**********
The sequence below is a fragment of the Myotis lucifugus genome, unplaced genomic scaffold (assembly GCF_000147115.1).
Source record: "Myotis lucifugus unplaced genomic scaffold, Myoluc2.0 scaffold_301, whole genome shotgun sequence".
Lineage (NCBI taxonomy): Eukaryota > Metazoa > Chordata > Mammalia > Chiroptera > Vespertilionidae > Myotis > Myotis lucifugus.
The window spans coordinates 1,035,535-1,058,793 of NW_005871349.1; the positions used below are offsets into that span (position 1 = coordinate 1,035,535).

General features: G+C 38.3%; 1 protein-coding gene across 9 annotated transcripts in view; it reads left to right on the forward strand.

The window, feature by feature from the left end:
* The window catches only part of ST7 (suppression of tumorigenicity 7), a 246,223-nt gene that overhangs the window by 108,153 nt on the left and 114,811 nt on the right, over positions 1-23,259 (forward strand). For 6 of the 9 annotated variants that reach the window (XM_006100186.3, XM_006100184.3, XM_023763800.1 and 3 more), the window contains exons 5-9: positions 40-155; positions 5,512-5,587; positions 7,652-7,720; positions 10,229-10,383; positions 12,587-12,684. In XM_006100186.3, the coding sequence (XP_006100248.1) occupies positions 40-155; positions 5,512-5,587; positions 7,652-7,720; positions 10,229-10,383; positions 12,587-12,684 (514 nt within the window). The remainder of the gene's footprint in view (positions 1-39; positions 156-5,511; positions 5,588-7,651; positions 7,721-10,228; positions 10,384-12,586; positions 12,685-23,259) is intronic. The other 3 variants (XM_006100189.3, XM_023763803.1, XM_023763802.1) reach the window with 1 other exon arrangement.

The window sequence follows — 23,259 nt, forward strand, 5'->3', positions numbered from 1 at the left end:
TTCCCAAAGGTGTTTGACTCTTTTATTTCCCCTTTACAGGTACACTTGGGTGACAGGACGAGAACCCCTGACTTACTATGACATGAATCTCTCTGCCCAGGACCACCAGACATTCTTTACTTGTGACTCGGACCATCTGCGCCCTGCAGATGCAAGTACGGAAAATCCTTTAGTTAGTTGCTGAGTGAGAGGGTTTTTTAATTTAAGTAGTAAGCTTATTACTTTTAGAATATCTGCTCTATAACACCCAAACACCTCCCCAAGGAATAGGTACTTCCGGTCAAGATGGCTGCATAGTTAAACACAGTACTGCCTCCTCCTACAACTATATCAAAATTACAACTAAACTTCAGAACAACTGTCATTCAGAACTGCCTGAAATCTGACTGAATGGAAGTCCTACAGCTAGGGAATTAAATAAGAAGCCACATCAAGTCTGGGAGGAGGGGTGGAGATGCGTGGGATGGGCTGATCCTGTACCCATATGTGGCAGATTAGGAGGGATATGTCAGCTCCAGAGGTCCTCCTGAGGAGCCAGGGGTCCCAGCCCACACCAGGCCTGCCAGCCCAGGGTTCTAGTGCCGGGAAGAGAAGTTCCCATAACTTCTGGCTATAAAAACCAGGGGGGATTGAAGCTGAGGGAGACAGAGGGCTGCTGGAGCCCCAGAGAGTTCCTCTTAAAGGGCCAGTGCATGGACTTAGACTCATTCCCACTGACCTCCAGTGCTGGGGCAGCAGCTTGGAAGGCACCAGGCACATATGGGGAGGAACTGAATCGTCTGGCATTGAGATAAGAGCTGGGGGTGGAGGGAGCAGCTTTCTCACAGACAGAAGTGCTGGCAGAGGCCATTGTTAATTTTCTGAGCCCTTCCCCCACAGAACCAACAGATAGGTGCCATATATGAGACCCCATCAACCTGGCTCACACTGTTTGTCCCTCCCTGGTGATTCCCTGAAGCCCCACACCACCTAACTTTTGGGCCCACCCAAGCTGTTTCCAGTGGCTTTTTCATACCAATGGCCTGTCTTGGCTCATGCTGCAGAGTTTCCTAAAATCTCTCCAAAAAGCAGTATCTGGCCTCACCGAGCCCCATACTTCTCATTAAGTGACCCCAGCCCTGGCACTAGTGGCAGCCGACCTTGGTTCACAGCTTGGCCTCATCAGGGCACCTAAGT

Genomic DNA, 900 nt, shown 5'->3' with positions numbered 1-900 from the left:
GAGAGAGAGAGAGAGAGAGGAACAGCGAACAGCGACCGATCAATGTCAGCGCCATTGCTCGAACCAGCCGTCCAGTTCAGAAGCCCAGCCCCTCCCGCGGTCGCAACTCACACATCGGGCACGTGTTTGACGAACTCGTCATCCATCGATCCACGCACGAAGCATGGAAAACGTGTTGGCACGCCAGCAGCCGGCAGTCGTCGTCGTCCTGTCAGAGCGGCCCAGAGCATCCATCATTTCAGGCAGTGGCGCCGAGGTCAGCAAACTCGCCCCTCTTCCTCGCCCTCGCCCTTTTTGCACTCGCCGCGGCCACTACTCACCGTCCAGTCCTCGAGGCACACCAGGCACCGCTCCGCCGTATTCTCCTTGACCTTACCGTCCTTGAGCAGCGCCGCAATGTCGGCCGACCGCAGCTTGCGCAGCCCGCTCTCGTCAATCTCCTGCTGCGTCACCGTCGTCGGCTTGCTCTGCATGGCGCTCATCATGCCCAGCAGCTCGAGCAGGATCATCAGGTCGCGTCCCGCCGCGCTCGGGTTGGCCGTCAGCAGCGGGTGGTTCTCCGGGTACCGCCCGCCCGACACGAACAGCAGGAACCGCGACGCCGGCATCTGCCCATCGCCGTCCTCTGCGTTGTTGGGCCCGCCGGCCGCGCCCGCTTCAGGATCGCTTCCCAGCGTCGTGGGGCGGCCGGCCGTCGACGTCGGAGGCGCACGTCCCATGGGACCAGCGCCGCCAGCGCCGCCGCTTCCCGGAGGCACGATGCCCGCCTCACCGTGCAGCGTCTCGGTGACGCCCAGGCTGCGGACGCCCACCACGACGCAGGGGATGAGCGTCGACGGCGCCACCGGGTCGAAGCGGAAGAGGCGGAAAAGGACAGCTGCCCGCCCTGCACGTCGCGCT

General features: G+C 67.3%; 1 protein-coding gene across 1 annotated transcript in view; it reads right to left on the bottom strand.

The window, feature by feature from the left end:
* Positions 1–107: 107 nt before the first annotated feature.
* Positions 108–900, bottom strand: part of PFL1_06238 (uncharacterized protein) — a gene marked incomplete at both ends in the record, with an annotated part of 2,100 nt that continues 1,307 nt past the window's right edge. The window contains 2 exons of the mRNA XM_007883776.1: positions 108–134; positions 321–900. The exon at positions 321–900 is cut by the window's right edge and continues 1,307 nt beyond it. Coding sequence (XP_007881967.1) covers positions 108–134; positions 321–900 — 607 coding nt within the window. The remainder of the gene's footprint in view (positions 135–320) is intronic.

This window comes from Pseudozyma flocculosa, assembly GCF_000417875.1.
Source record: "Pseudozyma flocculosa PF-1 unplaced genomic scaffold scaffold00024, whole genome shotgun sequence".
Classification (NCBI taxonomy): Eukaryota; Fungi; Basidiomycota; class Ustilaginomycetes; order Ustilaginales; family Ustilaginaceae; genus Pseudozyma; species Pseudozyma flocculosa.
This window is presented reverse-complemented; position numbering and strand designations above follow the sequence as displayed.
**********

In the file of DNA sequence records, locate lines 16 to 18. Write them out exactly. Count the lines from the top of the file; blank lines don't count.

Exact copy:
This window comes from Pseudozyma flocculosa, assembly GCF_000417875.1.
Source record: "Pseudozyma flocculosa PF-1 unplaced genomic scaffold scaffold00024, whole genome shotgun sequence".
Classification (NCBI taxonomy): Eukaryota; Fungi; Basidiomycota; class Ustilaginomycetes; order Ustilaginales; family Ustilaginaceae; genus Pseudozyma; species Pseudozyma flocculosa.